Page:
It has been also asked to suggest a mechanism for citizens to raise grievances on suspicion of illegal surveillance of their devices
New Delhi: In a major jolt to the Narendra Modi government, the Supreme Court on Wednesday appointed an expert committee under the supervision of a former top court judge, Justice R.V. Raveendran, to probe the alleged snooping of the mobile phones of political leaders, top judges, media personalities and other eminent people by using the Pegasus spyware as it thrashed the Centre for flagging national security and the fight against terrorism to stonewall any public disclosure of information.
Recognising that the scope of judicial review was limited when it comes to matters pertaining to national security, the court said, however, that this does not mean the State gets a free pass every time the spectre of “national security” is raised and the courts become “mute spectators” in such instances.
The court set up the expert committee, noting that despite being given ample time to disclose all information, the government “took no clear stand” on the action taken by it on the issue. It is for this reason, the court said, it had declined the government’s plea to allow it to appoint an independent expert committee to probe the matter as “such a course of action would violate the settled judicial principle against bias, i.e. that ‘justice must not only be done, but also be seen to be done’.”
Asking the expert committee to expeditiously place the report before it after a thorough inquiry, Chief Justice N.V. Ramana, heading a bench that also included Justices Surya Kant and Hima Kohli, said: “There has been no specific denial of any of the facts averred by the petitioners by the … Union of India. There has only been an omnibus and vague denial in the ‘limited affidavit’ filed by the Union of India, which cannot be sufficient. In such circumstances, we have no option but to accept the prima facie case made out by the petitioners to examine the allegations made.”
Dwelling on the Centre’s harping on national security concerns and the fight against terror in refusing to share detailed information on the Pegasus snooping, Chief Justice Ramana said: “The … Union of India must necessarily plead and prove the facts which indicate that the information sought must be kept secret as their divulgence would affect national security concerns. They must justify the stand that they take before a court. The mere invocation of national security by the State does not render the court a mute spectator.”
Accepting that the government can decline to furnish information when constitutional considerations, including the security of the state, or when there is a specific immunity under a specific statute, the court said: “It is incumbent on the State to not only specifically plead such constitutional concern or statutory immunity but they must also prove and justify the same in court on affidavit.”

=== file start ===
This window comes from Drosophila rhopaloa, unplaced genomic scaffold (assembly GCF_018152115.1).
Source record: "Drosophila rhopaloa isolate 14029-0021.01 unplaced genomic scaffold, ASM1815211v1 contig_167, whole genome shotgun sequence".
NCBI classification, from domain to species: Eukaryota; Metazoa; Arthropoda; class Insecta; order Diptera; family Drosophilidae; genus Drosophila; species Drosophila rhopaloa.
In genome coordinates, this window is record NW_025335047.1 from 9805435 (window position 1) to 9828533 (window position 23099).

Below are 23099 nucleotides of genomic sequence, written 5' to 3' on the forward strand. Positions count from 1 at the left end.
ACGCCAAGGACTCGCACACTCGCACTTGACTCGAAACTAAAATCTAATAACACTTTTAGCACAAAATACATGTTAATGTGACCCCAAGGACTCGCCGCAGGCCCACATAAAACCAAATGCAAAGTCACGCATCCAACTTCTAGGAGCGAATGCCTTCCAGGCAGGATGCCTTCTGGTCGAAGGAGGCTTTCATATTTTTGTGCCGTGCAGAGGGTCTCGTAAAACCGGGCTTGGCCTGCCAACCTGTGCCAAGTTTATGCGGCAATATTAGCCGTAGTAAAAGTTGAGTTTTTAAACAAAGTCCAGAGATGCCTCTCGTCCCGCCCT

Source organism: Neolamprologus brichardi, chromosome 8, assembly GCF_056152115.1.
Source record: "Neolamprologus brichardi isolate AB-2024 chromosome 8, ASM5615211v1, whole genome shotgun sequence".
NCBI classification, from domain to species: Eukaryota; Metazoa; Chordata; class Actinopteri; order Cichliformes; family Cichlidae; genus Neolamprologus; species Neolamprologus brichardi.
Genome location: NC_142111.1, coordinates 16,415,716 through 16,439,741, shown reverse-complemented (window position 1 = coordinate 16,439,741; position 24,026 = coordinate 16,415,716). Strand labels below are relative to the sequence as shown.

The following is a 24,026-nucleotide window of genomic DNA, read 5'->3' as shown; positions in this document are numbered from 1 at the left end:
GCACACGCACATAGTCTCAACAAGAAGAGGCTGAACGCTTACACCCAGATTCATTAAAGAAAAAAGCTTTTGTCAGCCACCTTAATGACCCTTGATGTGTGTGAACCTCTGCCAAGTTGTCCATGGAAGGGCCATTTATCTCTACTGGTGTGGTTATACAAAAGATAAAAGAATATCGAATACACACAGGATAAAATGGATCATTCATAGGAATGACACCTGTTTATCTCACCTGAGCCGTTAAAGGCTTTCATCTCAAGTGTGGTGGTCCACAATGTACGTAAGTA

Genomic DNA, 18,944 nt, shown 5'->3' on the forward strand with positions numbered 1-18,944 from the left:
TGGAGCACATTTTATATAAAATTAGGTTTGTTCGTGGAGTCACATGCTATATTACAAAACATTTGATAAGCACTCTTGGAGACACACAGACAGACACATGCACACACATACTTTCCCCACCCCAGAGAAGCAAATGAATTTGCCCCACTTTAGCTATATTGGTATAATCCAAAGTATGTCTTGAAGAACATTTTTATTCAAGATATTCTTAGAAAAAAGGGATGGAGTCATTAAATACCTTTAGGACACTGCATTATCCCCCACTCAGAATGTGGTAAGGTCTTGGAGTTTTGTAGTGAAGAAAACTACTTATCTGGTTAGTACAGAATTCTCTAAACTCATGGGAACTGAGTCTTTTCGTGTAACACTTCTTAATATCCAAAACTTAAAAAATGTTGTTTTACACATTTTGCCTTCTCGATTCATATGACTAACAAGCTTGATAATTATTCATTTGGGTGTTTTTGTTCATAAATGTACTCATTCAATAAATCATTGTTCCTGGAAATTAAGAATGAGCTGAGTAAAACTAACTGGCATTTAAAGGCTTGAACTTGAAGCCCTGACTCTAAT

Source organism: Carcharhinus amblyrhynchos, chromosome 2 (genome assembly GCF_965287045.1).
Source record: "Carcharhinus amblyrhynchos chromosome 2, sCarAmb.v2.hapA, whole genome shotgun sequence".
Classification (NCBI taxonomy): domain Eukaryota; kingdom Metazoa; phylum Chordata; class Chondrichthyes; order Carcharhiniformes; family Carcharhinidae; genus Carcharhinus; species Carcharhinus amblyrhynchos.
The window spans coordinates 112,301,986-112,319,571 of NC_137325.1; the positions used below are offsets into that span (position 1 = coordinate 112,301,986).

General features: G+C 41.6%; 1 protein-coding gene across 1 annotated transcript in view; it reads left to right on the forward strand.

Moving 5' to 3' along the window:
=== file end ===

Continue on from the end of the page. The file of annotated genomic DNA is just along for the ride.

Noting that certain limitations operate in the exercise of the right to privacy as is the case with other fundamental rights, the court said that there has to be a balancing of competing interests -- the concerns of national security and the right to privacy of citizens. “In a democratic country governed by the rule of law, indiscriminate spying on individuals cannot be allowed except with sufficient statutory safeguards, by following the procedure established by law under the Constitution,” the Supreme Court’s ruling said.
The expert panel set up by the court on Wednesday has been tasked to not only probe the snooping but go beyond it to prevent it in future by recommending enactment (of new laws) or amendments to existing laws and procedures on surveillance to secure an improved right to privacy, improve cyber security, prevent the invasion of citizens’ right to privacy, except in accordance with law, by State and non-state entities through such spyware.
It has been also asked to suggest a mechanism for citizens to raise grievances on suspicion of illegal surveillance of their devices, setting up of an independent premier agency to probe cyber security vulnerability to probe instances of cyberattacks in the country and what interim steps be taken by the court to protect the citizen’s rights, pending the filling up of the lacunae by Parliament.
Two other members of the panel are Alok Joshi, a former head of the Research and Analysis Wing, India’s external intelligence agency, and an 1976 batch IPS officer of the Haryana cadre, and Dr Sundeep Oberoi, the chairman of the subcommittee of International Organisation of Standardisation as also International Electro-technical commission and Joint Technical Committee.
Leaving it up to the panel to opt for any further experts, the court named a three-member technical committee to assist the panel -- Dr Naveen Kumar Chaudhary, professor of cyber security and digital forensics and dean of the Gandhinagar-based National Forensic Sciences University, Dr Prabhakaran P, professor of Amrita Vishwa Vidyapeetham, Anritapuri, Kerala, and Dr Ashwin Anil Gumaste, associate professor in IIT Bombay. The order details their experience for these appointments.
The court has ordered the listing of the case after eight weeks.